|Community association||Pays de Wissembourg|
|surface||48.18 km 2|
|Residents||7,537 (January 1, 2017)|
|Population density||156 inhabitants / km 2|
Town Hall ( Hôtel de ville )
Wissembourg [ visɑ̃ˈbuʀ ] (German Weißenburg , in the local South Franconian dialect Weisseburch ) is a French commune with 7537 inhabitants (as of January 1, 2017) in the Bas-Rhin department in the Grand Est region (until 2015 Alsace ). The municipality of Wissembourg is a member and seat of the municipal association Communauté de communes du Pays de Wissembourg .
The city lies on the Lauter river , which has its source in Germany , at the point of the Franco-German border where the Upper Rhine Rift merges into the Palatinate Forest and the Vosges . On the German side, the local community Schweigen-Rechtenbach ( Verbandsgemeinde Bad Bergzabern , Südliche Weinstrasse district , Rhineland-Palatinate ) is opposite . Wissembourg is the northernmost commune in the Bas-Rhin department.
Neighboring communities of Wissembourg are Schweigen-Rechtenbach (D) in the north, Schweighofen (D), Kapsweyer (D) and Steinfeld (D) in the northeast, Scheibenhardt (D, point of contact), Salmbach and Schleithal in the southeast, Seebach and Riedseltz in the south, Steinseltz , Oberhoffen-lès-Wissembourg , Rott and Cleebourg in the southwest, Climbach in the west and Bobenthal (D) in the northwest.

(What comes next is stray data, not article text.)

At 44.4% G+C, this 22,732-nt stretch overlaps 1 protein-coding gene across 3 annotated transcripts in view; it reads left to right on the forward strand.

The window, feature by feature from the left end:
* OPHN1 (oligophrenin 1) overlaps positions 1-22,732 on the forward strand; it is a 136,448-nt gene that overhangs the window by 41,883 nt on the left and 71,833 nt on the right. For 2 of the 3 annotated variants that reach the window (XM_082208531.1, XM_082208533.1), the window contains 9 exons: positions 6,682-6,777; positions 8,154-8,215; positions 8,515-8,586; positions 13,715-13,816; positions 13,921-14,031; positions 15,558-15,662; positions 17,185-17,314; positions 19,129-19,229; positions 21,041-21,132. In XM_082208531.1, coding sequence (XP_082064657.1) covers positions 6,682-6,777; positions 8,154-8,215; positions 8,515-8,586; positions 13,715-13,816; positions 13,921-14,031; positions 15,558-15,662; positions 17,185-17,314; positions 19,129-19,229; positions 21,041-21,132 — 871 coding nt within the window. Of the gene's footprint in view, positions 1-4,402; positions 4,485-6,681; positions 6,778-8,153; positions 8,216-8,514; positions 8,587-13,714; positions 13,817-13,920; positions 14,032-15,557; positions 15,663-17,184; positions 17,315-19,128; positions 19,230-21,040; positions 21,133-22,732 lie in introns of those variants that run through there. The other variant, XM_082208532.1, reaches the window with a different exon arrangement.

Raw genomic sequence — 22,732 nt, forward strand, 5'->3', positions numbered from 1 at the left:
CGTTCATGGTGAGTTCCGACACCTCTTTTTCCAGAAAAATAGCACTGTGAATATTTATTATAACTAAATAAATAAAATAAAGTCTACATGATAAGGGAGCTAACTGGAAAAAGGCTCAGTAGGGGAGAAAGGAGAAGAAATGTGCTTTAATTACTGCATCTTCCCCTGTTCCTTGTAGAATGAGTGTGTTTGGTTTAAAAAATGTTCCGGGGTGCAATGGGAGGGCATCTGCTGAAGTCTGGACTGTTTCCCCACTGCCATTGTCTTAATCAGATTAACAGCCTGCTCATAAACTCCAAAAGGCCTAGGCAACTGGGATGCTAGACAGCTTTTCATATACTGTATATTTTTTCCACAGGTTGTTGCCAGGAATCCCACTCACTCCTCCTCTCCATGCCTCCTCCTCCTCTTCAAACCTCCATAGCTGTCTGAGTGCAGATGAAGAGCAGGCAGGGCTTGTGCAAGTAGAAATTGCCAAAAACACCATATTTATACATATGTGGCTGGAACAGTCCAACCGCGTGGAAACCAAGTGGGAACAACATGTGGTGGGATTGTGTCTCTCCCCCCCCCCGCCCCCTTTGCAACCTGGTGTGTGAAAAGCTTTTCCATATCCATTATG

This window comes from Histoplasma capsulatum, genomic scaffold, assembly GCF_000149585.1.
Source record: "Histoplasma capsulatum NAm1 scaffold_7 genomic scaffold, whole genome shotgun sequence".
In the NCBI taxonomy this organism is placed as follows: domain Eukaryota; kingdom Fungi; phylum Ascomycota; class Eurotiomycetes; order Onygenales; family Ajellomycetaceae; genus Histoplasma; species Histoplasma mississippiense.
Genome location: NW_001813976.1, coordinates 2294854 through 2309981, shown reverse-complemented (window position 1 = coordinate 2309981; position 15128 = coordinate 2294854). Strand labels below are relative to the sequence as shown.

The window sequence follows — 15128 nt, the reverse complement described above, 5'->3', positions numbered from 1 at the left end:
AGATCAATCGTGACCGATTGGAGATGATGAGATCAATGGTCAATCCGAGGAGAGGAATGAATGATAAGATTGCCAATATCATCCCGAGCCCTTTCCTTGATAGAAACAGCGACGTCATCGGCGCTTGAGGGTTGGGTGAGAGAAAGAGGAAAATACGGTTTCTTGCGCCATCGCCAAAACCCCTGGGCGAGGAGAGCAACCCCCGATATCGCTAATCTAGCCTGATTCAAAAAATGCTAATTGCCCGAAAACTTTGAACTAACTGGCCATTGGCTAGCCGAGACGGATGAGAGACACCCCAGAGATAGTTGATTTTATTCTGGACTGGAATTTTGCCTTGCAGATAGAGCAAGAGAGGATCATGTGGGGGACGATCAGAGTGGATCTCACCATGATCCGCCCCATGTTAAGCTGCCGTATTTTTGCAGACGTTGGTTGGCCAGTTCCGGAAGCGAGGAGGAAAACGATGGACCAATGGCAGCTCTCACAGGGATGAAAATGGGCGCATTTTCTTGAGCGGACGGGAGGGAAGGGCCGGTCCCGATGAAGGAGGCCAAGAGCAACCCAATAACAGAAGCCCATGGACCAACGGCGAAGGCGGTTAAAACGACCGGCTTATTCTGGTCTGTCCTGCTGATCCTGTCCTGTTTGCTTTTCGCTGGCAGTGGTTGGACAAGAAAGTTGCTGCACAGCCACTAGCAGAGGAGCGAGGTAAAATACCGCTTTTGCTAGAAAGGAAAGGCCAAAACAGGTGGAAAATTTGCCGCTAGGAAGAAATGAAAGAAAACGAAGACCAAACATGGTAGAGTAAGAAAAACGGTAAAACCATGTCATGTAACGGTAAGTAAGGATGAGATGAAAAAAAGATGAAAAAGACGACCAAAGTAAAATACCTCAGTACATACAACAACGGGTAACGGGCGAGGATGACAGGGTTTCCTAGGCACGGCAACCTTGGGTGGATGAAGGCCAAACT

The community of Weißenburg developed from a steadily growing settlement around a monastery founded in the 7th century , which soon gained in importance and became an abbey. From 1306 to 1697 Weißenburg was an imperial city . It belonged to the League of Ten cities of Alsace, founded in 1354 .
In 1440 the Weißenburg citizen Eikhart Artzt began to write down his "cronick" of the city.
Between 1480 and 1503 the dispute between the monastery and the lord of the nearby Berwartstein , Hans von Trotha , occupied successively the Elector Palatinate , Philip the Sincere , the Roman-German King and later Emperor Maximilian I and even the Popes Innocent VIII as well Alexander VI. The climax of the dispute was the so-called water feud in 1485 , when Hans von Trotha first withdrew the water from Weißenburg by damming the Lauter, and then tearing down the dam and causing the city to suffer a huge flood.